With a traditional office space, you pay rent and all overhead or operating costs for your section of office space. Whether you’re renting out an entire floor or a couple of rooms, you can expect to have to organize and pay for all add-ons, including desks, chairs, cables, internet, electricity, and cleaning… oh, and coffee.
It includes amenities
A good co-working space offers plenty of amenities at no extra charge. As an example, here’s what a typical WeWork offers:
  • Cleaning services around the clock, ensuring common rooms, meeting rooms, and private offices are kept clean at all times.
  • High-speed internet, including IT support and guest log-in function.
  • Onsite staff, offering front-desk service and personalized support.
  • Indoor and outdoor common areas, fitted out for relaxing or meeting other workers who use the same space.
  • Sound-proof phone booths for making private calls or video chats.
  • Dedicated conference rooms, fitted out with audio-visual equipment, themed wallpaper, and marble tables.
  • Dedicated space with business-class printer, office supplies, and a paper shredder.
  • Unlimited supplies of micro-roasted coffee and fruit water.
Traditional office spaces don’t offer any of the above amenities. An entire floor of office space might include conference rooms or phone booths, but these would be factored into the cost of the monthly rent. Printers, coffee, high-speed internet, and other basics will always come at an additional cost. For a small company or a private entrepreneur, having to take on all these extra costs can have a big impact on the bottom line.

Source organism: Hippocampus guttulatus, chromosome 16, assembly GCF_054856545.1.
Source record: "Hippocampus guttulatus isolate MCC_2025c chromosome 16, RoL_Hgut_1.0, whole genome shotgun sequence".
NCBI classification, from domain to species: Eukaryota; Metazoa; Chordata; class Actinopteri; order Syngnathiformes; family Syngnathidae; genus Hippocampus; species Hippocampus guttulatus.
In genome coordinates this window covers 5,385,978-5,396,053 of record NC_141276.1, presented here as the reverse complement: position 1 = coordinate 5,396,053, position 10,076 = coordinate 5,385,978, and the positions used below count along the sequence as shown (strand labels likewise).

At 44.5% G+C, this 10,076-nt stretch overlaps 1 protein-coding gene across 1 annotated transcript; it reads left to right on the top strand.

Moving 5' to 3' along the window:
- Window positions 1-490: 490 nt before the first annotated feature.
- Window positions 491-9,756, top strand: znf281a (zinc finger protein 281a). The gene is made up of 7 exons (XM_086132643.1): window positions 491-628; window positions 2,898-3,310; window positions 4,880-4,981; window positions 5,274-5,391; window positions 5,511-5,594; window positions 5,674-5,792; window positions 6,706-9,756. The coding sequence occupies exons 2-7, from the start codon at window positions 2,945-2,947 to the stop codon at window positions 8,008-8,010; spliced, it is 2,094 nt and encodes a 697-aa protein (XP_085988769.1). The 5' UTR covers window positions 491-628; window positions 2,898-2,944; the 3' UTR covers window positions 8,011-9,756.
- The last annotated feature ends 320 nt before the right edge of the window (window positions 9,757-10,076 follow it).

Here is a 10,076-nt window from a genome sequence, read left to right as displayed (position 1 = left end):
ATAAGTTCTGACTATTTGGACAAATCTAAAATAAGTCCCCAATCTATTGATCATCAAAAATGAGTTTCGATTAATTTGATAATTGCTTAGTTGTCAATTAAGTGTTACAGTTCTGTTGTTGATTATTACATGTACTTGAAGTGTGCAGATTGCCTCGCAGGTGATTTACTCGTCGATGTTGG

It provides unlimited networking opportunities
Innovation happens when people are given a chance to build relationships and collaborate, which is exactly what co-working spaces are designed to facilitate. Facebook, Pixar, and Bell Labs—the New Jersey scientific research company credited with inventing the transistor, the laser, the Unix operating system, and several programming languages—all built their headquarters to encourage serendipitous encounters between employees from different divisions. Co-working spaces act similarly, building in plenty of shared working and relaxation spaces to give people the opportunity to meet their co-occupants and find ways to collaborate.
Co-working spaces also encourage formal networking, through a variety of professional and social events such as workshops, group discussions, wine and cheese tastings, and sports activities.